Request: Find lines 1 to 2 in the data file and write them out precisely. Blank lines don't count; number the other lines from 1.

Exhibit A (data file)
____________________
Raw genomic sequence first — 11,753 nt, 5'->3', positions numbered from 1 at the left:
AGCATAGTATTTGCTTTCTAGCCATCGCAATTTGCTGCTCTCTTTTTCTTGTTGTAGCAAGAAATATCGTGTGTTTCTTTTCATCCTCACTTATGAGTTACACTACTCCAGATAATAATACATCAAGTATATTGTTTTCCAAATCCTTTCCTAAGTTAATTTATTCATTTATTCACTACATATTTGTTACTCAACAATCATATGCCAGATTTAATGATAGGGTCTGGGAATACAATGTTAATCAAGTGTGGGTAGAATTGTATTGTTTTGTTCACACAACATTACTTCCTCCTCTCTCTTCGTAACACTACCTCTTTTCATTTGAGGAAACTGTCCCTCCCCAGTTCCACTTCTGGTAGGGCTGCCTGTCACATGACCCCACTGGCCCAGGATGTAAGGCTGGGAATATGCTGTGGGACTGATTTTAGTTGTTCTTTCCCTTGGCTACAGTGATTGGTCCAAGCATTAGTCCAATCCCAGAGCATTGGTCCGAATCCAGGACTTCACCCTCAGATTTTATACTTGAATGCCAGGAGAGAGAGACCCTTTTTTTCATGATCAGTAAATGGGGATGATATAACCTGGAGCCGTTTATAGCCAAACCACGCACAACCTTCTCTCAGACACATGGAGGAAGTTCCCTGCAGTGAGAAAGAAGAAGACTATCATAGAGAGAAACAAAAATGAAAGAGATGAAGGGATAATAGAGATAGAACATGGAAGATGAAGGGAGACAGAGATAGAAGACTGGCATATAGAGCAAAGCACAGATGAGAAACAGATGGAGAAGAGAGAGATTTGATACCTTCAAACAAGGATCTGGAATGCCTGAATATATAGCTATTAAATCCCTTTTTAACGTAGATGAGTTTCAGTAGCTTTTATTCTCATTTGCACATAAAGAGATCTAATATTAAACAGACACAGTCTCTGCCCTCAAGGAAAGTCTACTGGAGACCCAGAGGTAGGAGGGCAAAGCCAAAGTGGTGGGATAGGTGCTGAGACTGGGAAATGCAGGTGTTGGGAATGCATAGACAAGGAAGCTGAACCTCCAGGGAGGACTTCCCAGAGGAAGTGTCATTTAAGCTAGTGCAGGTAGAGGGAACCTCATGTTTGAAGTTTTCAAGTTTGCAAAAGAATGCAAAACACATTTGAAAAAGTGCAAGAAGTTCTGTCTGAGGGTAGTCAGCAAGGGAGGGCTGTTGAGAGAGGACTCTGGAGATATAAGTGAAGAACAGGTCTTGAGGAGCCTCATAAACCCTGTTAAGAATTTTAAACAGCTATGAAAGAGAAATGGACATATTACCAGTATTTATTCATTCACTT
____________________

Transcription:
Raw genomic sequence first — 11,753 nt, 5'->3', positions numbered from 1 at the left:
AGCATAGTATTTGCTTTCTAGCCATCGCAATTTGCTGCTCTCTTTTTCTTGTTGTAGCAAGAAATATCGTGTGTTTCTTTTCATCCTCACTTATGAGTTACACTACTCCAGATAATAATACATCAAGTATATTGTTTTCCAAATCCTTTCCTAAGTTAATTTATTCATTTATTCACTACATATTTGTTACTCAACAATCATATGCCAGATTTAATGATAGGGTCTGGGAATACAATGTTAATCAAGTGTGGGTAGAATTGTATTGTTTTGTTCACACAACATTACTTCCTCCTCTCTCTTCGTAACACTACCTCTTTTCATTTGAGGAAACTGTCCCTCCCCAGTTCCACTTCTGGTAGGGCTGCCTGTCACATGACCCCACTGGCCCAGGATGTAAGGCTGGGAATATGCTGTGGGACTGATTTTAGTTGTTCTTTCCCTTGGCTACAGTGATTGGTCCAAGCATTAGTCCAATCCCAGAGCATTGGTCCGAATCCAGGACTTCACCCTCAGATTTTATACTTGAATGCCAGGAGAGAGAGACCCTTTTTTTCATGATCAGTAAATGGGGATGATATAACCTGGAGCCGTTTATAGCCAAACCACGCACAACCTTCTCTCAGACACATGGAGGAAGTTCCCTGCAGTGAGAAAGAAGAAGACTATCATAGAGAGAAACAAAAATGAAAGAGATGAAGGGATAATAGAGATAGAACATGGAAGATGAAGGGAGACAGAGATAGAAGACTGGCATATAGAGCAAAGCACAGATGAGAAACAGATGGAGAAGAGAGAGATTTGATACCTTCAAACAAGGATCTGGAATGCCTGAATATATAGCTATTAAATCCCTTTTTAACGTAGATGAGTTTCAGTAGCTTTTATTCTCATTTGCACATAAAGAGATCTAATATTAAACAGACACAGTCTCTGCCCTCAAGGAAAGTCTACTGGAGACCCAGAGGTAGGAGGGCAAAGCCAAAGTGGTGGGATAGGTGCTGAGACTGGGAAATGCAGGTGTTGGGAATGCATAGACAAGGAAGCTGAACCTCCAGGGAGGACTTCCCAGAGGAAGTGTCATTTAAGCTAGTGCAGGTAGAGGGAACCTCATGTTTGAAGTTTTCAAGTTTGCAAAAGAATGCAAAACACATTTGAAAAAGTGCAAGAAGTTCTGTCTGAGGGTAGTCAGCAAGGGAGGGCTGTTGAGAGAGGACTCTGGAGATATAAGTGAAGAACAGGTCTTGAGGAGCCTCATAAACCCTGTTAAGAATTTTAAACAGCTATGAAAGAGAAATGGACATATTACCAGTATTTATTCATTCACTT